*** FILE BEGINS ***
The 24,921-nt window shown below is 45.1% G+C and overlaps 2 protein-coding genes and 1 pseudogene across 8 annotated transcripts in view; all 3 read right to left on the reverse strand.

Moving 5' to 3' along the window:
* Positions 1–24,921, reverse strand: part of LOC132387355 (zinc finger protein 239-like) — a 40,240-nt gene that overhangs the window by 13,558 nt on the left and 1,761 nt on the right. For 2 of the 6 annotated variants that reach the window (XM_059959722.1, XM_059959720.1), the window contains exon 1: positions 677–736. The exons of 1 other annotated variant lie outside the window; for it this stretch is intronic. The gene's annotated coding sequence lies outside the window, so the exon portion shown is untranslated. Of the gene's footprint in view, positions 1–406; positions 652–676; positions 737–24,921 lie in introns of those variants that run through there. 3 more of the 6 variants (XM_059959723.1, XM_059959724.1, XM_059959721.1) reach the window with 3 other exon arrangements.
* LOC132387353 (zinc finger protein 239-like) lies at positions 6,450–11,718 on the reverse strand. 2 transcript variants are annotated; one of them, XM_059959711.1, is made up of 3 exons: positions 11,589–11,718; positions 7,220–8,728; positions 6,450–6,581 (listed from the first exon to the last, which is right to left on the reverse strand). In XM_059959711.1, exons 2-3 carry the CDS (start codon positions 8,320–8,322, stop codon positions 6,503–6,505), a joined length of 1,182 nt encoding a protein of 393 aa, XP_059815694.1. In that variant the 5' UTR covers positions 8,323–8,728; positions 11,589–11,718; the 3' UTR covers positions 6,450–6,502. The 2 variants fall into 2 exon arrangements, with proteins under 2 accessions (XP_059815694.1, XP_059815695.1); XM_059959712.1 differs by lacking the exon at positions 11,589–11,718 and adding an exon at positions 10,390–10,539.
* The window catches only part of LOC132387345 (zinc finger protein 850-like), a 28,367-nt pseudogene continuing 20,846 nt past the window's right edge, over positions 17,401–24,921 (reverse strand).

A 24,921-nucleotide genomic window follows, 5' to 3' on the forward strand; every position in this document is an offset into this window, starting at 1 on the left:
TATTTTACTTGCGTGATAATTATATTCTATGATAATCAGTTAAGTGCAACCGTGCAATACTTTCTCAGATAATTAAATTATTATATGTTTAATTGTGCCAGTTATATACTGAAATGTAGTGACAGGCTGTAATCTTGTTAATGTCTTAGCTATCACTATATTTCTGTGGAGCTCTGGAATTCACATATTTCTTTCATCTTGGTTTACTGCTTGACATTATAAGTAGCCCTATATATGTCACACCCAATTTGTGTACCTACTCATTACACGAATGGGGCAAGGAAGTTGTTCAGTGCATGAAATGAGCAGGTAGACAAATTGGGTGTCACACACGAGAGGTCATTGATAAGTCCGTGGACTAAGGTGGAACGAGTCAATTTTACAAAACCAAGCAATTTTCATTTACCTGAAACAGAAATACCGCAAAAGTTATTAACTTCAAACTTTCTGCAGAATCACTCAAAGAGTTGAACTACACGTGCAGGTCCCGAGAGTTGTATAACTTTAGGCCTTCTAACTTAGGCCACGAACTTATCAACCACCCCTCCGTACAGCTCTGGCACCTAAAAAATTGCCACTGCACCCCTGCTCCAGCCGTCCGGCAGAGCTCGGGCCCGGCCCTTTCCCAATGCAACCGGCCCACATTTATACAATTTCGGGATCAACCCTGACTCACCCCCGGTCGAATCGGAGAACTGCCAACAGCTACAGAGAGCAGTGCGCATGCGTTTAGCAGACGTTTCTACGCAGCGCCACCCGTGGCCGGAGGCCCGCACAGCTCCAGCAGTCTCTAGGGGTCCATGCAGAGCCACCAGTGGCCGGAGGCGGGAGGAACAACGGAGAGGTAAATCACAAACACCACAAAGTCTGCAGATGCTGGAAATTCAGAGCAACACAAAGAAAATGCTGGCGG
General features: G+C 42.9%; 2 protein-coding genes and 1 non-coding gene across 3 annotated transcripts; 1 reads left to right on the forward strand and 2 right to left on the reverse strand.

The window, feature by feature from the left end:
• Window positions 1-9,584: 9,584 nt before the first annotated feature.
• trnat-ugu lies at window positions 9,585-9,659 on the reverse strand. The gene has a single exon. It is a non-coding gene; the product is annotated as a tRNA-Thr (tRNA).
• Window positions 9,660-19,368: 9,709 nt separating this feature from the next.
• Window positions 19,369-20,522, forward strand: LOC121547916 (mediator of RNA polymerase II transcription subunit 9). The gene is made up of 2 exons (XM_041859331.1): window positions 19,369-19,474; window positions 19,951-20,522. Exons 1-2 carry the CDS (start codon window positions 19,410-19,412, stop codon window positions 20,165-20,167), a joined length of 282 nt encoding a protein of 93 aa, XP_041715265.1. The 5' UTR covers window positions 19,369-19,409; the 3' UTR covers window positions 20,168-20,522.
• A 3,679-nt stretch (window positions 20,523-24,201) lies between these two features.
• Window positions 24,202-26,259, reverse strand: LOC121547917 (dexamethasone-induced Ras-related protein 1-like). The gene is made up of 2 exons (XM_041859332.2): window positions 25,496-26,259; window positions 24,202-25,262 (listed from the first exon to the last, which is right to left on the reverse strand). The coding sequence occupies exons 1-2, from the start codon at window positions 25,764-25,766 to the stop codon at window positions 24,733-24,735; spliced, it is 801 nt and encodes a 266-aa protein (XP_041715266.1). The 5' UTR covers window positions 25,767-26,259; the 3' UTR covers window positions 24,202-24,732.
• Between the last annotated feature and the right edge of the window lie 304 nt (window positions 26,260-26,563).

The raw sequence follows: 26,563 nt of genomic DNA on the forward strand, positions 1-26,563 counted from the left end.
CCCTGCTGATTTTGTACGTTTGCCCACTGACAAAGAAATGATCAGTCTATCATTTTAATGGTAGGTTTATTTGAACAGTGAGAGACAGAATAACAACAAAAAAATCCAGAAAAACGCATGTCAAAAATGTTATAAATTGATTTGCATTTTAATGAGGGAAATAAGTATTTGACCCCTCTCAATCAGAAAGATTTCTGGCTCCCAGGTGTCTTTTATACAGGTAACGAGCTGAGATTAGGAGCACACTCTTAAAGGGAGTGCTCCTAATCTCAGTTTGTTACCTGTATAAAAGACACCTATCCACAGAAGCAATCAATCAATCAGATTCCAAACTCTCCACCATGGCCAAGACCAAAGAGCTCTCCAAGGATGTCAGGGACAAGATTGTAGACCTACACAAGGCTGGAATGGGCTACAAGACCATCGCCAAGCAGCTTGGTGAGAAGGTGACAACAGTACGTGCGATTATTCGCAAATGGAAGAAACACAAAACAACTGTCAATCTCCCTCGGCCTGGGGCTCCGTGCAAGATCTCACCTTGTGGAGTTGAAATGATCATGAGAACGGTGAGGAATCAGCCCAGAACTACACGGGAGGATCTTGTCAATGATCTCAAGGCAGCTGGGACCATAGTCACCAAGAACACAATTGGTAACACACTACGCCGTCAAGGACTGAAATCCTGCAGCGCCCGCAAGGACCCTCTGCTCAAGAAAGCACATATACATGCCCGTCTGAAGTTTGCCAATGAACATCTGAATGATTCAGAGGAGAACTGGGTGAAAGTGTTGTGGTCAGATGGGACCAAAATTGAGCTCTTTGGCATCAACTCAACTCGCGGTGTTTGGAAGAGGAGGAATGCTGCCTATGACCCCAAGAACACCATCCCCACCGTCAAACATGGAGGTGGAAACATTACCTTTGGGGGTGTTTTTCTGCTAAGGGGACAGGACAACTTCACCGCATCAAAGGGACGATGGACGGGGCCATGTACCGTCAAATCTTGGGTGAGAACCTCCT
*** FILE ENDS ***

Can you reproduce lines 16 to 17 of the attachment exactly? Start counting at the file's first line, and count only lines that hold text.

• Between the last annotated feature and the right edge of the window lie 304 nt (window positions 26,260-26,563).

The raw sequence follows: 26,563 nt of genomic DNA on the forward strand, positions 1-26,563 counted from the left end.